Her Instagram feed is a wall of wood, tattoos, carvings and the occasional bloody finger. Her Twitter bio reads: Chainsaw artist seeking a life of travel, freedom and inspiration. When she's not working in the workshop, professional chainsaw artist Griffon Ramsey, a subject in our series Spark , is a big-time influencer who shakes up assumptions about women artists and the world of wood-carving. Her art is definitely not about happy wooden bears lingering at tourist traps — though she does have a magical story about a roadside attraction.
You studied set design in college, is that right?
Yeah, and I still really like to express myself that way. In Austin, there's a lot of opportunity for cool projects.
So you're thinking about doing big installations in the future?
Yeah, it's cool to make a piece for somebody and have it fit into their home and feel that they love it. But I like the idea of making things for public spaces, where you can touch more people, you know?
Is salvage a typical way for you to source wood?
You know, I've been kind of lazy — I’ve been going to the saw mill a lot. But I'm trying to look at my business a bit more carefully this year, so I made a mental note to start looking for new wood sources.
Plus it's great to give something a second life.
Oh, absolutely. Granted, a lot of the stuff I use — the cedar here — is considered invasive, so people are cutting it down anyway to help other plants. So I feel okay buying from the sawmill. With salvaging, the story sometimes is a crazy storm, or a crazy flood, or something like that, and I think it adds to the mysticism of whatever I make, you know?
Speaking of mysticism...on your site, you say that your work is partly inspired by magic. What do you mean?
It’s [a thing from] my youth; intuition; those feelings, those coincidences, those weird moments in life that things line up. Honestly, it's how I got started carving. It feels like this strange meant-to-be thing.
I grew up in Oregon. The first time I became interested in chainsaw carving — I was seven or eight years old — was a family trip up the coast. We stopped at this roadside attraction called Sea Gulch. It was a chainsaw carving gallery, a saloon-town village thing. It had these paths up into the hills and there were all these things hidden and tucked away, weird little buildings and moving things, carvings on motors and chainsaw sculptures, Totem poles, a cigar store Indian. Just lots of stuff to look at. I was super-fascinated by that. Years later, I told my husband at the time that I was interested in learning chainsaw carving. It was something that I'd always wanted to try because of that experience.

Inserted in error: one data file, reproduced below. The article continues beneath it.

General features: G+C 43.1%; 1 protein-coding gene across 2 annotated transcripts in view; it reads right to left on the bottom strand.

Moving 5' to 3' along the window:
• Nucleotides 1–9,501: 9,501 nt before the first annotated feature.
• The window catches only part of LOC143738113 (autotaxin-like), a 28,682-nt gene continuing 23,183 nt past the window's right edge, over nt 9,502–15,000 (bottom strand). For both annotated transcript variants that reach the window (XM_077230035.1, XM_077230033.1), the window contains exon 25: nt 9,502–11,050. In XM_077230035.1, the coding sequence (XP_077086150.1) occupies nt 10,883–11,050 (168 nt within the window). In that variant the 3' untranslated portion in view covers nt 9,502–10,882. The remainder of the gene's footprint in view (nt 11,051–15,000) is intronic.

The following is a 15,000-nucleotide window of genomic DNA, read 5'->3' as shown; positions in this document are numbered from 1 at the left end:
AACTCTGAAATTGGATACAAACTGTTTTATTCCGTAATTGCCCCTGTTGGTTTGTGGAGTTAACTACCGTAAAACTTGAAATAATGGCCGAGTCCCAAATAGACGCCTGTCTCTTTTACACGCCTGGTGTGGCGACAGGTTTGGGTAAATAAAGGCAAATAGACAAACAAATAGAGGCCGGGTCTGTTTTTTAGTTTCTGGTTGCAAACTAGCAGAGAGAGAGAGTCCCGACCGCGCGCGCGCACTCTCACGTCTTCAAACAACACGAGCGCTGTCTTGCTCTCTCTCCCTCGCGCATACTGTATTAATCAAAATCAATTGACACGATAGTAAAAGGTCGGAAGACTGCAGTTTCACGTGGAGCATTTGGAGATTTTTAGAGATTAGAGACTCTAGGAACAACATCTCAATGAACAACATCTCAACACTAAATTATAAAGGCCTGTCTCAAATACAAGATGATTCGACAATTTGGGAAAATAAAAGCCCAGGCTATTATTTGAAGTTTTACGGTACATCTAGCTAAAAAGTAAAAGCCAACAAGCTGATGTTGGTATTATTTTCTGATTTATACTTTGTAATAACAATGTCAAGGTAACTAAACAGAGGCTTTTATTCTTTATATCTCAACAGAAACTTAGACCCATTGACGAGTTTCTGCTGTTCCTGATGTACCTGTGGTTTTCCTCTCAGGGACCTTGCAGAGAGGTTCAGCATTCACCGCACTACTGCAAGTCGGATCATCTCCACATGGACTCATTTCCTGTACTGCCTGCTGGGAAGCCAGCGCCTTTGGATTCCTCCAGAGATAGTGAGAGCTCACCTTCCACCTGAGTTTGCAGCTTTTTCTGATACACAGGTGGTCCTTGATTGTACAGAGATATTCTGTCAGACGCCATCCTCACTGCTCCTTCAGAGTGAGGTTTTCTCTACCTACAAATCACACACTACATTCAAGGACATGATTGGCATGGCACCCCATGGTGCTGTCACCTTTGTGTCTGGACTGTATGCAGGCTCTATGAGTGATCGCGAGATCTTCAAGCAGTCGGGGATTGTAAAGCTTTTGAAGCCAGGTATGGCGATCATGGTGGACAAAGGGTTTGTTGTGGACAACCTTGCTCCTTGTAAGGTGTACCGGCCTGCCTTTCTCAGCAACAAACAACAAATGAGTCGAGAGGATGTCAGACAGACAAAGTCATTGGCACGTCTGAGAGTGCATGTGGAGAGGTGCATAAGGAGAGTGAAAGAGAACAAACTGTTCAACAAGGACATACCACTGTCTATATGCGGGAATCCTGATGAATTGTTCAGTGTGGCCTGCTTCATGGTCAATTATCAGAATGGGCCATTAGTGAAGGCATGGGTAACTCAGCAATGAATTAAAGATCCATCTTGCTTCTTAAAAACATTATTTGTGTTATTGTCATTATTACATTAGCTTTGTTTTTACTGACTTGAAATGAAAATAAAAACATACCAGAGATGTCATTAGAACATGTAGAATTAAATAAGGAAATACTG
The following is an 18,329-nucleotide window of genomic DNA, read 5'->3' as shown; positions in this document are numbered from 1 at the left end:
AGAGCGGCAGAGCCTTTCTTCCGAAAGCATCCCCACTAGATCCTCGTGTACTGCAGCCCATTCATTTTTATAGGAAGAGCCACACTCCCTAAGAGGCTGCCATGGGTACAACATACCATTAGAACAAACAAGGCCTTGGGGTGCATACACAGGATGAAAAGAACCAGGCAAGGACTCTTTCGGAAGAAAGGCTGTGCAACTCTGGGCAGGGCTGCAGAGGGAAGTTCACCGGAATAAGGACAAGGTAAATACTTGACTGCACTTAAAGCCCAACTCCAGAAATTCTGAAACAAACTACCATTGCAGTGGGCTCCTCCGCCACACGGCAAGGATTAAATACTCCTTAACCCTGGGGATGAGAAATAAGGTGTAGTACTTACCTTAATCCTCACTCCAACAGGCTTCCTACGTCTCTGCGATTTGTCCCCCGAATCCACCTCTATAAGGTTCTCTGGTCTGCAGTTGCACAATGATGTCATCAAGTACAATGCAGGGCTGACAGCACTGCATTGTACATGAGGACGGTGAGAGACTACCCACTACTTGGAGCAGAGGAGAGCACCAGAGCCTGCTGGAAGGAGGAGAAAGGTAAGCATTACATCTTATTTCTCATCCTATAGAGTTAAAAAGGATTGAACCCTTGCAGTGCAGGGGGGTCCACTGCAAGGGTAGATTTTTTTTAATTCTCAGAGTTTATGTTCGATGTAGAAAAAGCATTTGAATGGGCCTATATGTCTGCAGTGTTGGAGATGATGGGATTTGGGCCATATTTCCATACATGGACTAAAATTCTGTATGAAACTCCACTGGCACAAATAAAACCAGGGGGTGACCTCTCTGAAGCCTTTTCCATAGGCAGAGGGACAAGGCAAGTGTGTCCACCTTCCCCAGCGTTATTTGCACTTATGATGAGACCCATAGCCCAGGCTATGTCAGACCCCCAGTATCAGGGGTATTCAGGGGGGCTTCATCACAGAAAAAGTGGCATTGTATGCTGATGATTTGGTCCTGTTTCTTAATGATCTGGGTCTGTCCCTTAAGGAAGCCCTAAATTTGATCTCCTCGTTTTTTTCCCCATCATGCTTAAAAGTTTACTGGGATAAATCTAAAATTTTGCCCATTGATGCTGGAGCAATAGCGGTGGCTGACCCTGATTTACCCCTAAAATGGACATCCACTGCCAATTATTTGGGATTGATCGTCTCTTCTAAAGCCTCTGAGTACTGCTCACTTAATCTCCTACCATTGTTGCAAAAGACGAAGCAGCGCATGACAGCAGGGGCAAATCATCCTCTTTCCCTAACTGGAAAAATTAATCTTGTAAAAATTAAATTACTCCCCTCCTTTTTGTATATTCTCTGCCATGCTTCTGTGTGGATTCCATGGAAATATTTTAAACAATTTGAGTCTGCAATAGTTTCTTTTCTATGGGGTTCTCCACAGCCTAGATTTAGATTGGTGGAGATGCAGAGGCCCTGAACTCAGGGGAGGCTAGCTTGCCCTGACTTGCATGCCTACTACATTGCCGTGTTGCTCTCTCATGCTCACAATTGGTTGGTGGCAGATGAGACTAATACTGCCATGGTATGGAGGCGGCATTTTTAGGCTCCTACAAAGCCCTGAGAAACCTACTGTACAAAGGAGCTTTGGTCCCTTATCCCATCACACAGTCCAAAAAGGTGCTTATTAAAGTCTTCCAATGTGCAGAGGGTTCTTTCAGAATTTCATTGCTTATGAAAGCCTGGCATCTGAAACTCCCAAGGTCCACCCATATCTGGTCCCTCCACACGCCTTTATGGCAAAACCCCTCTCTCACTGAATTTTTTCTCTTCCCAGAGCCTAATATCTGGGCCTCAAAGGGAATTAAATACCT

And that’s when you got started?
So, [my husband] bought me this little chainsaw for a Mother's Day present, but I was pregnant. I was too scared to use it, so it went into the basement. I forgot about it. Six years later, when I was quitting my job, I decided to get it out again. I'd started a YouTube channel and every time I did a video I'd do something different, and I thought the chainsaw would be a great dramatic entrance. So, I'm working on this idea and he was like, oh, I know this guy who does chainsaw carving. We went to check it out, and R.L. Blair had moved in at that point. He showed me how to set up my saw and I learned more about his history. Come to find out that he was the guy who carved at that roadside attraction.
So there's this moment in time that inspired me originally, and then randomly when I decided to learn, twenty-something years later, Blair happened to be 30 minutes away from me. So, I don’t know. I don’t know what I believe in. I follow those feelings. It seems to be working for me, and magic is an easy way to describe it.
And now you do this full-time and you’re competing in chainsaw art competitions!
Yes, I have a competition coming up next week in Japan. And I have an event in November in Slovakia, working on an ice church. It takes three to four weeks to build this big church out of ice and they have weddings and events in it. And I guess it's super-duper below freezing. I'll be the only woman in a group of 20 guys and most of them are Slovakian, Russian, Eastern European guys. And me.
It is going to be amazing. I have some sort of magic that gives me opportunities I'm not ready for. Pretty much my entire carving career, I feel like I get the opportunities that I'm not ready for; that I have to race to try to not embarrass myself for. I’ve never carved ice before. Now I have to learn.
This interview has been edited and condensed for clarity.